Proportional Hazard Modeling and GIS

Mark Altaweel


Proportional hazard modeling has been around for a long-time as a methodology of probability modeling in the social, environmental, medical, and physical science modeling communities.  The methodology mostly looks at the probability that given hazards or benefits, as the opposite phenomenon of hazards, may occur for a given occurrence. Traditionally, these models were not oriental spatial, where hazards were often seen as related to a set of factors that were non-spatial. More recently, traditional models have increasingly incorporated spatial phenomenon and relationship affecting hazard functions. One example is the Cox Regression Model, which incorporates elements of time for a given hazard rate and probability for an event to occur. However, additional factors mitigated through spatial effects, such as distance, terrain, or characteristics of a given place, are now increasingly used in this form of modeling. A recent paper looked at fire hazard probabilities across forested regions using a spatially oriented proportional hazard model.[1] Another paper looked at the rise of an empire as a form of spatial hazard model using Cox Regression modeling.[2]

A selection of independent predictors of invasion frequency mapped on the study area of Assyria and surrounding states. From Baudains et al, 2015.
A selection of independent predictors of invasion frequency mapped on the study area of Assyria and surrounding states. From Baudains et al, 2015.

The benefit of these models is they are relatively simple based on probabilistic modeling of given locations and the likelihood events, or hazards, may occur in them. Unlike agent-based models (ABMs), they generally require less data and mostly focus on an overview understanding of given spaces and events. Proportional Hazard Models can be used to understand how given phenomenon emerges as circumstances change, for instance new political or ecological developments in a region could have a chain reaction event of changing probabilities of given spaces. By integrating GIS with this form of modeling, we are now beginning to see GIS increasing its analytical modeling repertoire for the sciences that leverage factors of spatial and time to better understand how emergence and evolution of given processes develops, even when uncertainty is persistent for areas of research. This make GIS and this form of modeling a powerful technique for problems with higher degrees of uncertainty, but where enough is known to measure how given outcomes could emerge under various probability scenarios.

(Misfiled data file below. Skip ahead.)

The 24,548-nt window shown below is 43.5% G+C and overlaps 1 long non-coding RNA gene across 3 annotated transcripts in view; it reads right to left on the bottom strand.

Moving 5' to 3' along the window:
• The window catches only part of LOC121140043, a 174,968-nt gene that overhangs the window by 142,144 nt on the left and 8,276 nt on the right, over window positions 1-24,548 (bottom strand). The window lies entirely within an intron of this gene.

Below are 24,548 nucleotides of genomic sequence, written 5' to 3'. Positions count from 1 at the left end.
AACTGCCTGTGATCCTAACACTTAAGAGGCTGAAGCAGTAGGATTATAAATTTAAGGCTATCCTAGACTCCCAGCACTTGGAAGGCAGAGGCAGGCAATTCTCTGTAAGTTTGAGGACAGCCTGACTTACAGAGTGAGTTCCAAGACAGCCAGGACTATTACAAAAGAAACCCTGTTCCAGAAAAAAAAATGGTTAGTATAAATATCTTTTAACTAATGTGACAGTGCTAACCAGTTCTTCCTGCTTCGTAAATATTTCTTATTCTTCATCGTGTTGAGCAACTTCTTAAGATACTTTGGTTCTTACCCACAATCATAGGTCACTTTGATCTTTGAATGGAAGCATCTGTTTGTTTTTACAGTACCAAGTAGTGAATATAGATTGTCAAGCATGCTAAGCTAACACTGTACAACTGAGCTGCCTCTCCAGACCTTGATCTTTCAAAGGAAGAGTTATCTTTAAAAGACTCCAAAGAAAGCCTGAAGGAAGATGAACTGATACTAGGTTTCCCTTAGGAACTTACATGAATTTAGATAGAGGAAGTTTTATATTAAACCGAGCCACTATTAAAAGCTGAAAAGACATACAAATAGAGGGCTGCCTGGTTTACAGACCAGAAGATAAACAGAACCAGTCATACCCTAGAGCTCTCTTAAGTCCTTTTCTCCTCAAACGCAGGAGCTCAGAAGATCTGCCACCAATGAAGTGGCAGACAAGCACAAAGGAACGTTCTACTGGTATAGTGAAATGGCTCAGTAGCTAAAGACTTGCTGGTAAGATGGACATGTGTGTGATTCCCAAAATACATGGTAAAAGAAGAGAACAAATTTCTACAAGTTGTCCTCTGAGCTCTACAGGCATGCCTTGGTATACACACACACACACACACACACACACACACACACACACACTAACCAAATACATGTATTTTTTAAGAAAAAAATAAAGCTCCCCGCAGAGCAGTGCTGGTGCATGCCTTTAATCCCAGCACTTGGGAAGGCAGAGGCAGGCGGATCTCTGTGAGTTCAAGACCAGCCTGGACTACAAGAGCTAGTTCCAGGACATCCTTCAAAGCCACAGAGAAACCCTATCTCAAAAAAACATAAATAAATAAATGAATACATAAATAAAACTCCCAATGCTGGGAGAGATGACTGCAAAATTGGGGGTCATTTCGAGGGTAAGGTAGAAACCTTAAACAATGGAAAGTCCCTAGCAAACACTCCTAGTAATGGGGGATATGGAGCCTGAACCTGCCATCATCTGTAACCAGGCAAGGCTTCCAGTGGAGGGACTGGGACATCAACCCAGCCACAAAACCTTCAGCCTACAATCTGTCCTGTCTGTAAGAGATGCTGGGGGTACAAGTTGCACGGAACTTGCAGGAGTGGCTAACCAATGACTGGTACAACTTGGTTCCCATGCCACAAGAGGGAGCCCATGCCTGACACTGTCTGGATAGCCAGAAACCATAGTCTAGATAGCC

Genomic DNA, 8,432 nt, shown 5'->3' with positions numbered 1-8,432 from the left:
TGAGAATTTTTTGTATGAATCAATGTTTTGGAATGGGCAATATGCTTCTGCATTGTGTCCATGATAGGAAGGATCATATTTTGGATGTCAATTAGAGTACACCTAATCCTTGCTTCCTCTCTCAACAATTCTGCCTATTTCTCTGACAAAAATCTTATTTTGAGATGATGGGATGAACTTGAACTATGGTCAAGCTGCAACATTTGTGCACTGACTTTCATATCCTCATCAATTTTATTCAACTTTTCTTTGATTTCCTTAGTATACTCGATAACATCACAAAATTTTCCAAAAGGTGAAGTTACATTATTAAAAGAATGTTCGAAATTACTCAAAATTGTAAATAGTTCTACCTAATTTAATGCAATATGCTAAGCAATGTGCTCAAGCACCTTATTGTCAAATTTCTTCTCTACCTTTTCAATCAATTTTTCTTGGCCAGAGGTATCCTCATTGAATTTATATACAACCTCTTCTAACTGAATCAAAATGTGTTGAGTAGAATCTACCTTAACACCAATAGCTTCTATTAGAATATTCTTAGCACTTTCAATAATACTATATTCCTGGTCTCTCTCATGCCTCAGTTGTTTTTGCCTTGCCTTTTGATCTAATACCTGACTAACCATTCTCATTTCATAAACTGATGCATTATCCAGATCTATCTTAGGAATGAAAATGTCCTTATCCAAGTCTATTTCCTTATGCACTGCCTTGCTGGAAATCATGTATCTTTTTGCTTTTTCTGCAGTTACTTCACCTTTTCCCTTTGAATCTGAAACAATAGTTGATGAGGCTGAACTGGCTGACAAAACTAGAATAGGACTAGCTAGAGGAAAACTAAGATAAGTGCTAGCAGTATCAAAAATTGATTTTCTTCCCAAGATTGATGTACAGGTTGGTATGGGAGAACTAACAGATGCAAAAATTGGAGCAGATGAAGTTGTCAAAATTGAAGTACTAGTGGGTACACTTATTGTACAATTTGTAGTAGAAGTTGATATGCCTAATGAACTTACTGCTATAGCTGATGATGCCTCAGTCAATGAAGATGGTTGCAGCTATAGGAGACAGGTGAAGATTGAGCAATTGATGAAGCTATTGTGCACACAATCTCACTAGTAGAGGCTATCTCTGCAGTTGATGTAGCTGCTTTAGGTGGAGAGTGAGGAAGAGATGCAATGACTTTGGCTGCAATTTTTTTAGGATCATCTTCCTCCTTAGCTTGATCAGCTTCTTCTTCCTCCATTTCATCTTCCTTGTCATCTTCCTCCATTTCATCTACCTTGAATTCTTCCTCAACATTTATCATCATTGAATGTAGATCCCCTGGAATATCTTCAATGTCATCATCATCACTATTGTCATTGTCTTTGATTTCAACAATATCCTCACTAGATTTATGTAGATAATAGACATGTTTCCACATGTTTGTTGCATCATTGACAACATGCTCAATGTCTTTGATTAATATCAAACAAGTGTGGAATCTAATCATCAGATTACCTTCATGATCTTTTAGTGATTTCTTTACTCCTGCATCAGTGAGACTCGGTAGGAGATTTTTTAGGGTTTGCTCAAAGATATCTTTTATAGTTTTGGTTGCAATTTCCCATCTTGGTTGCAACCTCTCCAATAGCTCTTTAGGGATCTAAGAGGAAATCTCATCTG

[1] For more information about this proportional hazard model, see:  Cyr, D., Gauthier, S., & Bergeron, Y. (2007). Scale-dependent determinants of heterogeneity in fire frequency in a coniferous boreal forest of eastern Canada. Landscape Ecology, 22(9), 1325–1339.

[2] For information about the paper dealing with the rise of an empire, see:  Baudains, P; Zamazalová, S; Altaweel, M; Wilson, A; (2015) Modeling Strategic Decisions in the Formation of the Early Neo-Assyrian Empire. Cliodynamics: The Journal of Quantitative History and Cultural Evolution , 6 (1), 1 – 23

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About the author
Mark Altaweel
Mark Altaweel is a Reader in Near Eastern Archaeology at the Institute of Archaeology, University College London, having held previous appointments and joint appointments at the University of Chicago, University of Alaska, and Argonne National Laboratory. Mark has an undergraduate degree in Anthropology and Masters and PhD degrees from the University of Chicago’s Department of Near Eastern Languages and Civilizations.

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